The driver of a station wagon who police say was speeding away from an earlier wreck died Friday evening after he ended up “upside down and bleeding” in a garage where the vehicle landed at a southwest Fort Worth home.
The man, who had not been identified late Friday, died at John Peter Smith Hospital, police spokeswoman Sharron Neal reported about 8:15 p.m.
A boy who climbed out of the vehicle was taken to Cook Children’s Medical Center with minor injuries, a MedStar spokesman said. The 6-year-old “was secured in a child safety seat and suffered no significant injuries,” Neal said.
The wreck was reported at 3:10 p.m. at Culver Avenue and eastbound Southwest Boulevard (Texas 183).
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The driver of the 2005 Dodge Magnum was believed to have driven away from a wreck about a half-mile southeast near Southwest Boulevard and West Vickery Boulevard, Neal said.
A pickup driver was hurt in the first wreck and was taken to a hospital with non-life-threatening injuries, Neal said.
The Dodge driver kept going at a high speed northwest on the busy highway until the vehicle crossed a median, smacked a fire hydrant and went airborne into the garage of Leslie Brammer’s corner house, officer James Williams said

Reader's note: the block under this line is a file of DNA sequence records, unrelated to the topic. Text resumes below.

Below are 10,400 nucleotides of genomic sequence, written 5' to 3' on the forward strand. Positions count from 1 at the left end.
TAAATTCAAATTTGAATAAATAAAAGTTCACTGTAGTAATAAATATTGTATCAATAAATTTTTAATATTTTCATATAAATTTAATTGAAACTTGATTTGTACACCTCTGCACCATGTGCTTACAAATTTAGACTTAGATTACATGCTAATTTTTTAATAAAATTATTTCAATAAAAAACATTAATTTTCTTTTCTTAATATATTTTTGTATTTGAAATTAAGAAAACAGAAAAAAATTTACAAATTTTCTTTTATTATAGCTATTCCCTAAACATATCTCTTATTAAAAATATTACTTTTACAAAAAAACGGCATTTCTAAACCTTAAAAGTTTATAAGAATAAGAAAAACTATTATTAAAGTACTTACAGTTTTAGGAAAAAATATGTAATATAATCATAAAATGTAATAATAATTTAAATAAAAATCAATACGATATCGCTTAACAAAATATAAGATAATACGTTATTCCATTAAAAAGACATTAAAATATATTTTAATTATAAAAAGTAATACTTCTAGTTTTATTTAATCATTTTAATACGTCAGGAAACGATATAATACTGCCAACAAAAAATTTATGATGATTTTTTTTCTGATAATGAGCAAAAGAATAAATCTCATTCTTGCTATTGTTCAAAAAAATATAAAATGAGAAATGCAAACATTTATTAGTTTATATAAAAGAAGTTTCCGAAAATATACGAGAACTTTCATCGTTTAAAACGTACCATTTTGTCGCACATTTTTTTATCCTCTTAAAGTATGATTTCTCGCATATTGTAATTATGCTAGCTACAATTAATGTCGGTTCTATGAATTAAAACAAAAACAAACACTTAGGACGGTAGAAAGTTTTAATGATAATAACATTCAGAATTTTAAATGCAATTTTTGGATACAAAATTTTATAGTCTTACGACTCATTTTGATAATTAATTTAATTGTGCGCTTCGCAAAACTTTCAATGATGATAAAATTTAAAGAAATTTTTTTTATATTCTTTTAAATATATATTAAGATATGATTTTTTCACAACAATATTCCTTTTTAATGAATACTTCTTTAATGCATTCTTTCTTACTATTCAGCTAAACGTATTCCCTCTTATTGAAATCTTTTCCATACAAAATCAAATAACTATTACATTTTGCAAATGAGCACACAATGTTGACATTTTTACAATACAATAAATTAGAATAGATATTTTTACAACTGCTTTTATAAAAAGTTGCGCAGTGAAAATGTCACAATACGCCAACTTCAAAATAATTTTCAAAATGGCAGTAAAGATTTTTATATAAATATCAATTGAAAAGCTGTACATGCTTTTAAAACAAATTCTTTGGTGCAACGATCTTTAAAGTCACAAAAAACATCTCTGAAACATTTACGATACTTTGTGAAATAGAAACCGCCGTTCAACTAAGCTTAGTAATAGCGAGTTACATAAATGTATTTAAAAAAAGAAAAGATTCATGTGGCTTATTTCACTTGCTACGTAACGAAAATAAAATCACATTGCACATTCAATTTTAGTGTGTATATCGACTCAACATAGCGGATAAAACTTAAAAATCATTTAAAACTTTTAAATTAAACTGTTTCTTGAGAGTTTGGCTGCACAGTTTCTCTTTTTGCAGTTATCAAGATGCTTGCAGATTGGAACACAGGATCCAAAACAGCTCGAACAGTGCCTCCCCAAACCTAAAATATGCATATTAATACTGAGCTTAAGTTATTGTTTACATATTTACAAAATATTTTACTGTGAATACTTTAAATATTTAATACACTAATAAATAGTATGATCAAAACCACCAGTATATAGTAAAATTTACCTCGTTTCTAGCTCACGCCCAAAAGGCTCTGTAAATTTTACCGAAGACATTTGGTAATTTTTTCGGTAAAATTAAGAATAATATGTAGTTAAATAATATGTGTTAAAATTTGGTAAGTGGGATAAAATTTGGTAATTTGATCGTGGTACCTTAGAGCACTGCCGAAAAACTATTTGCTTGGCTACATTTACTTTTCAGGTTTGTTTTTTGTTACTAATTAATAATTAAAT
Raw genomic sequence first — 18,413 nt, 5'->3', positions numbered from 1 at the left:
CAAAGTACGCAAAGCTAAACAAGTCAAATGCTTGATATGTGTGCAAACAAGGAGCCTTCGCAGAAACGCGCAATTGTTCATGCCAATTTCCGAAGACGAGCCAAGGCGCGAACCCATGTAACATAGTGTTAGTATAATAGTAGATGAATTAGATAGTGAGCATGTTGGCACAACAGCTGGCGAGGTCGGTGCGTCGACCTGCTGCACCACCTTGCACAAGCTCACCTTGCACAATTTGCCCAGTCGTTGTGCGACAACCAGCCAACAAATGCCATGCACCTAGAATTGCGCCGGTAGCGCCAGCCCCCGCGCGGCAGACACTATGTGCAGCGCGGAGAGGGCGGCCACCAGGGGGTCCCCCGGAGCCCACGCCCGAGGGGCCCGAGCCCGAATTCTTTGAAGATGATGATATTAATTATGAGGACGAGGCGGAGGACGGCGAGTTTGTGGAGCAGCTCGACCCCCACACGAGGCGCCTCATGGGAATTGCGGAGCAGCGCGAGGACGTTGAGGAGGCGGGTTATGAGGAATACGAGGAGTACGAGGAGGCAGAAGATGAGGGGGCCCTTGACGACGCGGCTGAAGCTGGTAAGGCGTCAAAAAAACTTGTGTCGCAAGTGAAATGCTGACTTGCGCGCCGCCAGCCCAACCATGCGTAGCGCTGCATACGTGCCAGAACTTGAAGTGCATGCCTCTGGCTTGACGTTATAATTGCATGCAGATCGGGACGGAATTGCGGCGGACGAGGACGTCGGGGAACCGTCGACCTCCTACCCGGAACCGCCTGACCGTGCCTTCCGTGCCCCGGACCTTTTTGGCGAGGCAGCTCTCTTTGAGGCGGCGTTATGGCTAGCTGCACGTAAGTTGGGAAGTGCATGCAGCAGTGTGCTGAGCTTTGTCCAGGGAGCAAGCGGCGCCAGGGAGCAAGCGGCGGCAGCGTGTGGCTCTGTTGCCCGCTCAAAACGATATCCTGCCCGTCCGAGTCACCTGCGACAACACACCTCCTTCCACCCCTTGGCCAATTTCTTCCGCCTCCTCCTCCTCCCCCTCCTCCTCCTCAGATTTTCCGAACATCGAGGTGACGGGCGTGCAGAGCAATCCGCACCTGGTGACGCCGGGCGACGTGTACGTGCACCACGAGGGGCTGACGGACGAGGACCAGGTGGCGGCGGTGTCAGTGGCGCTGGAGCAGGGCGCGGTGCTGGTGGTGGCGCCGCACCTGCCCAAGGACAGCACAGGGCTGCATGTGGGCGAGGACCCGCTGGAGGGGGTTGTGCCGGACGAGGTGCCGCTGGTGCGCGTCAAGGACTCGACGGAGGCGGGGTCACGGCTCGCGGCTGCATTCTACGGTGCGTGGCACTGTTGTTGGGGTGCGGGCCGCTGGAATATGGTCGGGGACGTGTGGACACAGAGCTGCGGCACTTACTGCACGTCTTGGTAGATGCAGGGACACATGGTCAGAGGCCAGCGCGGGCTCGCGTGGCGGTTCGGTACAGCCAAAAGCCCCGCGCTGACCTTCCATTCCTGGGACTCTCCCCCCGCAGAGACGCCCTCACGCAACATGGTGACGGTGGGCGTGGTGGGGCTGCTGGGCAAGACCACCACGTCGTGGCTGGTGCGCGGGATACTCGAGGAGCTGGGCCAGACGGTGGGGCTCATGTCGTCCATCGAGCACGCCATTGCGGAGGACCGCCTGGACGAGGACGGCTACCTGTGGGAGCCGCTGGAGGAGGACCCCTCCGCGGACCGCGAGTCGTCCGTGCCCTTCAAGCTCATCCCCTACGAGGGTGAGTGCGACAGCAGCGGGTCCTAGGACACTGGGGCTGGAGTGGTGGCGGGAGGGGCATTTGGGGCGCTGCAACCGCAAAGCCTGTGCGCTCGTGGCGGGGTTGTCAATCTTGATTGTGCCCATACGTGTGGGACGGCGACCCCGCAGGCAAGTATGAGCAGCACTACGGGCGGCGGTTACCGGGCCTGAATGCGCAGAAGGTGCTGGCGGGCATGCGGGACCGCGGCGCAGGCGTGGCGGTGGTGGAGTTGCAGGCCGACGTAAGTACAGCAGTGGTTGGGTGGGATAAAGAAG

Parts from the hydrant were scattered in Brammer’s yard.
Brammer, 77, said he was near the center of his house, getting ready to pick up his 17-year-old granddaughter from school.
“It was bang, boom, kapow!” Brammer said. “I opened the door into the garage real quick, and it was dust, insulation and Sheetrock falling.”
A cloud of dust rolled into the house, where Brammer has lived for 20 years.
Brammer said he ran to the Dodge, which had landed on its roof. He saw a boy come out of the wreckage with a scratch on his forehead.
But the driver, he said, was stuck in the mangled car.
“He was upside-down and bleeding all over the driveway,” Brammer said.
Brammer, who shares the house with his daughter and granddaughter, said they could not stay there Friday night because the wreck caused all his utilities to be cut off. His 2005 Chevrolet pickup, which was parked in the driveway, was damaged. It was carried away on a flatbed wrecker.
Still, he kept smiling.
“Ain’t nothing you can do about it,” he said, “except call the insurance people.”